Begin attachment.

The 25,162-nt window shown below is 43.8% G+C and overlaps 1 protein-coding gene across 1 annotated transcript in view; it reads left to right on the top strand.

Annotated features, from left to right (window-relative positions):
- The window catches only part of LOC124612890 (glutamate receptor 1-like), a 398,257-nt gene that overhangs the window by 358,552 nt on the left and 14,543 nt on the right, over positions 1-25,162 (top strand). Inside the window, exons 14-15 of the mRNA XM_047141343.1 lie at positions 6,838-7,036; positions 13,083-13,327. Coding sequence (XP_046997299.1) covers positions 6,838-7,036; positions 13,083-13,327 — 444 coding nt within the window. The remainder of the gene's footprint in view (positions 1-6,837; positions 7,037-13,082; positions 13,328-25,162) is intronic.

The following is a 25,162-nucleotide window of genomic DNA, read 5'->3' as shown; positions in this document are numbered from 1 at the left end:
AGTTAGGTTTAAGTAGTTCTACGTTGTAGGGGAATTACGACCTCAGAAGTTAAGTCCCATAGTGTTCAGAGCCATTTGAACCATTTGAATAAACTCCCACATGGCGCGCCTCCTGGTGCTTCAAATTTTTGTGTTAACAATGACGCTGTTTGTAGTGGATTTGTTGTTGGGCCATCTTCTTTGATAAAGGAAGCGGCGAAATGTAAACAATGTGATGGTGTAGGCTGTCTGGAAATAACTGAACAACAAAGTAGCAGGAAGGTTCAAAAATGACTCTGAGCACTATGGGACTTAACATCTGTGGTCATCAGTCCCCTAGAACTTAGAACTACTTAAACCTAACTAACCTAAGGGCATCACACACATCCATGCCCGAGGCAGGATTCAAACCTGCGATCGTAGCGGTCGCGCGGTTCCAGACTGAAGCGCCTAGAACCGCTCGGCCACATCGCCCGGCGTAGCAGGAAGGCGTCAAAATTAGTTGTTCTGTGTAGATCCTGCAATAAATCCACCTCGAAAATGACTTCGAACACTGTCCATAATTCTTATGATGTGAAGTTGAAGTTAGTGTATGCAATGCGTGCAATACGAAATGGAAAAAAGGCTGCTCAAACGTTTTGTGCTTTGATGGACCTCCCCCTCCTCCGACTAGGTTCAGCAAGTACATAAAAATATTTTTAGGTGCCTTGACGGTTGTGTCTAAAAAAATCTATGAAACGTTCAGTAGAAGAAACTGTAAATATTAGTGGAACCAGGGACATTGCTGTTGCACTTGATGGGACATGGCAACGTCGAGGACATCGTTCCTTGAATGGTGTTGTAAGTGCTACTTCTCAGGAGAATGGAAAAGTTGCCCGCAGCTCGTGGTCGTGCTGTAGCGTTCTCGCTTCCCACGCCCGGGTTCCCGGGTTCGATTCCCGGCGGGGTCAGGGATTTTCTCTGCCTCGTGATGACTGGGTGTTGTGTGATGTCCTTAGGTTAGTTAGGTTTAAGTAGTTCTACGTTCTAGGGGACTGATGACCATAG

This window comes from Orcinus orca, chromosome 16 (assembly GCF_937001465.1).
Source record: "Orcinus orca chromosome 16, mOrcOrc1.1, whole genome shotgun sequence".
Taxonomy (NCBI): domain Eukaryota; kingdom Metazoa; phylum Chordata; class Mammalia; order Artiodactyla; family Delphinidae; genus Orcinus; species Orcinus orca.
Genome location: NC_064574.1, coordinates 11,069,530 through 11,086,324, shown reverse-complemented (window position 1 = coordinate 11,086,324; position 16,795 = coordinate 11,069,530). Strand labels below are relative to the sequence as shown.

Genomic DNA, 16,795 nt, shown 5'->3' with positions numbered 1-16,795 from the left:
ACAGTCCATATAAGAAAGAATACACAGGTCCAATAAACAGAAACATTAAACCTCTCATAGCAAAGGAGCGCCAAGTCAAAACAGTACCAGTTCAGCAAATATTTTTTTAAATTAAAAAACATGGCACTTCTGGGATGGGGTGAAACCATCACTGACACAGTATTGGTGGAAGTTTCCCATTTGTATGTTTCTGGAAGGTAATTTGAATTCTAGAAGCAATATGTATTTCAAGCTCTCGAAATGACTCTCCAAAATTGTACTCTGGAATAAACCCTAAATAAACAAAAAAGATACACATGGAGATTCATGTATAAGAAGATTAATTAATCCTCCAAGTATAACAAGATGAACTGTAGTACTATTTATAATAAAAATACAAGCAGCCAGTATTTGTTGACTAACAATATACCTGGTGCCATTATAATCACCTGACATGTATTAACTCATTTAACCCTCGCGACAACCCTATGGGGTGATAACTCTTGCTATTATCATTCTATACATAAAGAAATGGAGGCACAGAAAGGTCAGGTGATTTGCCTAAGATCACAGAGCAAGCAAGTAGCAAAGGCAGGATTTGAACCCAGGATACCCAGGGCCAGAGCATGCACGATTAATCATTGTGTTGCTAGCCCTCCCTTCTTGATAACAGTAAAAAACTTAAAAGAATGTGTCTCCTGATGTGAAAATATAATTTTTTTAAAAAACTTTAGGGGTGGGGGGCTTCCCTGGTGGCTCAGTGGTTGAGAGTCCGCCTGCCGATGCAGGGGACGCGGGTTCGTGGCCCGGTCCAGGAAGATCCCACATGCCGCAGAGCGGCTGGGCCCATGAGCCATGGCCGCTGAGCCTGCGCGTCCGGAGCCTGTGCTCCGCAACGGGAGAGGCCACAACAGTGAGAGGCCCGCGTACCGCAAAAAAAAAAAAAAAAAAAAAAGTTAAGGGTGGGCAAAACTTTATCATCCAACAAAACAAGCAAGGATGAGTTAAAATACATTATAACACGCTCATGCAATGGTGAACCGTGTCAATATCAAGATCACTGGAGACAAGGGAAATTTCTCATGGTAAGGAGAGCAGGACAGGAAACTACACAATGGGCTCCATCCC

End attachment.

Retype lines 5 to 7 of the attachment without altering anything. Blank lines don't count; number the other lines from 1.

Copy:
AGTTAGGTTTAAGTAGTTCTACGTTGTAGGGGAATTACGACCTCAGAAGTTAAGTCCCATAGTGTTCAGAGCCATTTGAACCATTTGAATAAACTCCCACATGGCGCGCCTCCTGGTGCTTCAAATTTTTGTGTTAACAATGACGCTGTTTGTAGTGGATTTGTTGTTGGGCCATCTTCTTTGATAAAGGAAGCGGCGAAATGTAAACAATGTGATGGTGTAGGCTGTCTGGAAATAACTGAACAACAAAGTAGCAGGAAGGTTCAAAAATGACTCTGAGCACTATGGGACTTAACATCTGTGGTCATCAGTCCCCTAGAACTTAGAACTACTTAAACCTAACTAACCTAAGGGCATCACACACATCCATGCCCGAGGCAGGATTCAAACCTGCGATCGTAGCGGTCGCGCGGTTCCAGACTGAAGCGCCTAGAACCGCTCGGCCACATCGCCCGGCGTAGCAGGAAGGCGTCAAAATTAGTTGTTCTGTGTAGATCCTGCAATAAATCCACCTCGAAAATGACTTCGAACACTGTCCATAATTCTTATGATGTGAAGTTGAAGTTAGTGTATGCAATGCGTGCAATACGAAATGGAAAAAAGGCTGCTCAAACGTTTTGTGCTTTGATGGACCTCCCCCTCCTCCGACTAGGTTCAGCAAGTACATAAAAATATTTTTAGGTGCCTTGACGGTTGTGTCTAAAAAAATCTATGAAACGTTCAGTAGAAGAAACTGTAAATATTAGTGGAACCAGGGACATTGCTGTTGCACTTGATGGGACATGGCAACGTCGAGGACATCGTTCCTTGAATGGTGTTGTAAGTGCTACTTCTCAGGAGAATGGAAAAGTTGCCCGCAGCTCGTGGTCGTGCTGTAGCGTTCTCGCTTCCCACGCCCGGGTTCCCGGGTTCGATTCCCGGCGGGGTCAGGGATTTTCTCTGCCTCGTGATGACTGGGTGTTGTGTGATGTCCTTAGGTTAGTTAGGTTTAAGTAGTTCTACGTTCTAGGGGACTGATGACCATAG

This window comes from Orcinus orca, chromosome 16 (assembly GCF_937001465.1).
Source record: "Orcinus orca chromosome 16, mOrcOrc1.1, whole genome shotgun sequence".